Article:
A look at the challenges facing the users and managers of the Upper Colorado River

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From the Summit Daily News (Janice Kurbjun):

When proposed projects to firm the Front Range water supply move forward — pumping just a small portion of what’s already removed — the Upper Colorado will be at less than 20 percent of its original flow, said Nathan Fey, American Whitewater’s Colorado stewardship director. And that prospect poses significant threats to the river’s wildlife and ecological health as well as the tourism industry in Summit County, Grand County and beyond, he said. The Colorado River is a mecca for fishermen, with prized trout fisheries. Whitewater boaters take to the rapids at all times of the year. Hikers enjoy the scenic panoramas and riverside hot pools. Wildlife is abundant in the headwaters area and as the river meanders down the Western Slope…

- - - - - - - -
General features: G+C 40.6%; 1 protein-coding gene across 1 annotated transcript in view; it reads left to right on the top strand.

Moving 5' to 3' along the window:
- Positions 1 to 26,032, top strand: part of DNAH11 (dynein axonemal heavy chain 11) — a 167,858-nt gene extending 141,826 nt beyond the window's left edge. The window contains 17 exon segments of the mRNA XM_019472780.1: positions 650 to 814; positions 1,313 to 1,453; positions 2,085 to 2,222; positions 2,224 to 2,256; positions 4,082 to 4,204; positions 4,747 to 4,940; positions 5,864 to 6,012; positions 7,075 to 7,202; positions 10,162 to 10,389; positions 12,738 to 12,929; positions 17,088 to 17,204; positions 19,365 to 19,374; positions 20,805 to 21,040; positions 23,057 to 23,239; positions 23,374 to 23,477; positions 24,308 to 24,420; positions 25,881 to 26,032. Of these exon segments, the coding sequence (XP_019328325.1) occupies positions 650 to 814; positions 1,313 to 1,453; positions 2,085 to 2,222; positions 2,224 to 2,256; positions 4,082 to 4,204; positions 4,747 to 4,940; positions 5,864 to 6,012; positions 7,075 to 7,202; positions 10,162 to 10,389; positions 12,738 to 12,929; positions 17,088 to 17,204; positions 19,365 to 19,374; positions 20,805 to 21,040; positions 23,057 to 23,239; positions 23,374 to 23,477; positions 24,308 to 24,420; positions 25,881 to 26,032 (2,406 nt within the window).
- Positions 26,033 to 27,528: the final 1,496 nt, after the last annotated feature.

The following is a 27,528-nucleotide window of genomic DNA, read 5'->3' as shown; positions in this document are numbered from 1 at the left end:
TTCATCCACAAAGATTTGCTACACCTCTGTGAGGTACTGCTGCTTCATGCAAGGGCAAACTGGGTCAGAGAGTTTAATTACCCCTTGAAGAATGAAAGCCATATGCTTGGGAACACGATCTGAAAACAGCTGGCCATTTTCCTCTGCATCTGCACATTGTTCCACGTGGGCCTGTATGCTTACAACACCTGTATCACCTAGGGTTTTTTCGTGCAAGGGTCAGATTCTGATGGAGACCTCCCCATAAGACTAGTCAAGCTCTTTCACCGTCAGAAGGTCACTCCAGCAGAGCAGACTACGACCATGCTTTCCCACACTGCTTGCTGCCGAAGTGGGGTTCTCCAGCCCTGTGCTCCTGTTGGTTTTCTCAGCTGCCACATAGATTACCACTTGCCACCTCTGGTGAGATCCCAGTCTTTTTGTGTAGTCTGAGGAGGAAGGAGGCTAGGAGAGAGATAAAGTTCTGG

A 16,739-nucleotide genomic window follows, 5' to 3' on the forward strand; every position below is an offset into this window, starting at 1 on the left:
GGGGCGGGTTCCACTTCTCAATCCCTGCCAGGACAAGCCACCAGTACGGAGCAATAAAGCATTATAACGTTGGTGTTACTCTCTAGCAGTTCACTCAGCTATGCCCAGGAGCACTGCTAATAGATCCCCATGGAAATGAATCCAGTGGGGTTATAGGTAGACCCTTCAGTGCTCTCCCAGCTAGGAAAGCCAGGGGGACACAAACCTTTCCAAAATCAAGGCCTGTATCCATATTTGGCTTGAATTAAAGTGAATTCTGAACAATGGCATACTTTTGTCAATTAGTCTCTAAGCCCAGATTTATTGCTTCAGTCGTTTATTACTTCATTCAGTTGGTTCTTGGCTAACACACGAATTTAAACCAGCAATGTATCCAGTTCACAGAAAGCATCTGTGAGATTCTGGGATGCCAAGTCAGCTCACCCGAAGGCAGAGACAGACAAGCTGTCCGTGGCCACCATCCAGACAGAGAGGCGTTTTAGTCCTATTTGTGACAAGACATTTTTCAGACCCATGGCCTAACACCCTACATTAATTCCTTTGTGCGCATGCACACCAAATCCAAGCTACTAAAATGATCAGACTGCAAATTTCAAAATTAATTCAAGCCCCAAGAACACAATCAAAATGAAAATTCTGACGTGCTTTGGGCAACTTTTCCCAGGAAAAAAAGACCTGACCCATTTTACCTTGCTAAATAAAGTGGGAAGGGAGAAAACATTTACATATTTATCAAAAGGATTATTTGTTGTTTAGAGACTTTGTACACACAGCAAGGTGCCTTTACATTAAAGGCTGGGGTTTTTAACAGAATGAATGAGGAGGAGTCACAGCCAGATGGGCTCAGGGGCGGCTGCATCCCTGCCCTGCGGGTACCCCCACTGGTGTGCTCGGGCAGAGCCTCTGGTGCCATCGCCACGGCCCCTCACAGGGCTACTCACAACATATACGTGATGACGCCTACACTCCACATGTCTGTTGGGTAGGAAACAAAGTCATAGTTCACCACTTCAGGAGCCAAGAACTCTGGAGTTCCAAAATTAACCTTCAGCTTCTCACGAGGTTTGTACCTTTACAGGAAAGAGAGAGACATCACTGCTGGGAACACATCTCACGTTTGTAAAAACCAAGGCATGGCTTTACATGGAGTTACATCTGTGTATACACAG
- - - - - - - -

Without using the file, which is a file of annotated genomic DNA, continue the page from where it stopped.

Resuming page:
Such values have qualified the river, from near its source to its confluence with the Roaring Fork in Glenwood Springs, as a candidate for federal Wild and Scenic River designation, American Rivers’ report states. To continue to enjoy recreational activities and discourage environmental and ecological breakdown of the river, it’s all about flow, American Rivers’ Colorado conservation director Matt Rice said. The Upper Colorado River is going to be a focal point for the organization, which opens a Denver office in the near future. Between hydropower reform and partnering to develop Wild and Scenic River designations, the group has a lot on its plate.

More Colorado River basin coverage here.

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